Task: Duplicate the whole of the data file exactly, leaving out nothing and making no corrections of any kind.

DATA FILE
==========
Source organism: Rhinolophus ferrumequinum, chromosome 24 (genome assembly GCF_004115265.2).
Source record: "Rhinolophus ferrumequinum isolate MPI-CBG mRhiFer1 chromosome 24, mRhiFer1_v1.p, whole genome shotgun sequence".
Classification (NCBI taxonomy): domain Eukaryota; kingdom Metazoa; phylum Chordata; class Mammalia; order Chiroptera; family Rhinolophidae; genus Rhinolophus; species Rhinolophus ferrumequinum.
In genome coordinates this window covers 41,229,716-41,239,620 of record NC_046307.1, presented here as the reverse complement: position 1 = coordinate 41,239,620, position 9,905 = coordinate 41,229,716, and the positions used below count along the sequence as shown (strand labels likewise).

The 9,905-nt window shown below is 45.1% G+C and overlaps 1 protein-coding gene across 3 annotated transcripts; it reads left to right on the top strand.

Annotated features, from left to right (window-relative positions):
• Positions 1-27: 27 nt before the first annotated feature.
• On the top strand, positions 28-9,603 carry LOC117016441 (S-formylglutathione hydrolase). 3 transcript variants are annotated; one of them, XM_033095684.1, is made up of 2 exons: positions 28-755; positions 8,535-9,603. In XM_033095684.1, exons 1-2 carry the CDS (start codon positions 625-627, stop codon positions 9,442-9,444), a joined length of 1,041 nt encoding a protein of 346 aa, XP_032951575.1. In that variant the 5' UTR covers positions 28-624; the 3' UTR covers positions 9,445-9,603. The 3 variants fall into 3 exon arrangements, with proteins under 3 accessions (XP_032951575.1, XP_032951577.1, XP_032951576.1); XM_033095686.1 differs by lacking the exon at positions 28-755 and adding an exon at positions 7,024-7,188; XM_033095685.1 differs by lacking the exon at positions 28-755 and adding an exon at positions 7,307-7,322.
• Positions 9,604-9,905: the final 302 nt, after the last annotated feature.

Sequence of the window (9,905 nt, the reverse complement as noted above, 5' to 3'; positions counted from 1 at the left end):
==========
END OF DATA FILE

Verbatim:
Source organism: Rhinolophus ferrumequinum, chromosome 24 (genome assembly GCF_004115265.2).
Source record: "Rhinolophus ferrumequinum isolate MPI-CBG mRhiFer1 chromosome 24, mRhiFer1_v1.p, whole genome shotgun sequence".
Classification (NCBI taxonomy): domain Eukaryota; kingdom Metazoa; phylum Chordata; class Mammalia; order Chiroptera; family Rhinolophidae; genus Rhinolophus; species Rhinolophus ferrumequinum.
In genome coordinates this window covers 41,229,716-41,239,620 of record NC_046307.1, presented here as the reverse complement: position 1 = coordinate 41,239,620, position 9,905 = coordinate 41,229,716, and the positions used below count along the sequence as shown (strand labels likewise).

The 9,905-nt window shown below is 45.1% G+C and overlaps 1 protein-coding gene across 3 annotated transcripts; it reads left to right on the top strand.

Annotated features, from left to right (window-relative positions):
• Positions 1-27: 27 nt before the first annotated feature.
• On the top strand, positions 28-9,603 carry LOC117016441 (S-formylglutathione hydrolase). 3 transcript variants are annotated; one of them, XM_033095684.1, is made up of 2 exons: positions 28-755; positions 8,535-9,603. In XM_033095684.1, exons 1-2 carry the CDS (start codon positions 625-627, stop codon positions 9,442-9,444), a joined length of 1,041 nt encoding a protein of 346 aa, XP_032951575.1. In that variant the 5' UTR covers positions 28-624; the 3' UTR covers positions 9,445-9,603. The 3 variants fall into 3 exon arrangements, with proteins under 3 accessions (XP_032951575.1, XP_032951577.1, XP_032951576.1); XM_033095686.1 differs by lacking the exon at positions 28-755 and adding an exon at positions 7,024-7,188; XM_033095685.1 differs by lacking the exon at positions 28-755 and adding an exon at positions 7,307-7,322.
• Positions 9,604-9,905: the final 302 nt, after the last annotated feature.

Sequence of the window (9,905 nt, the reverse complement as noted above, 5' to 3'; positions counted from 1 at the left end):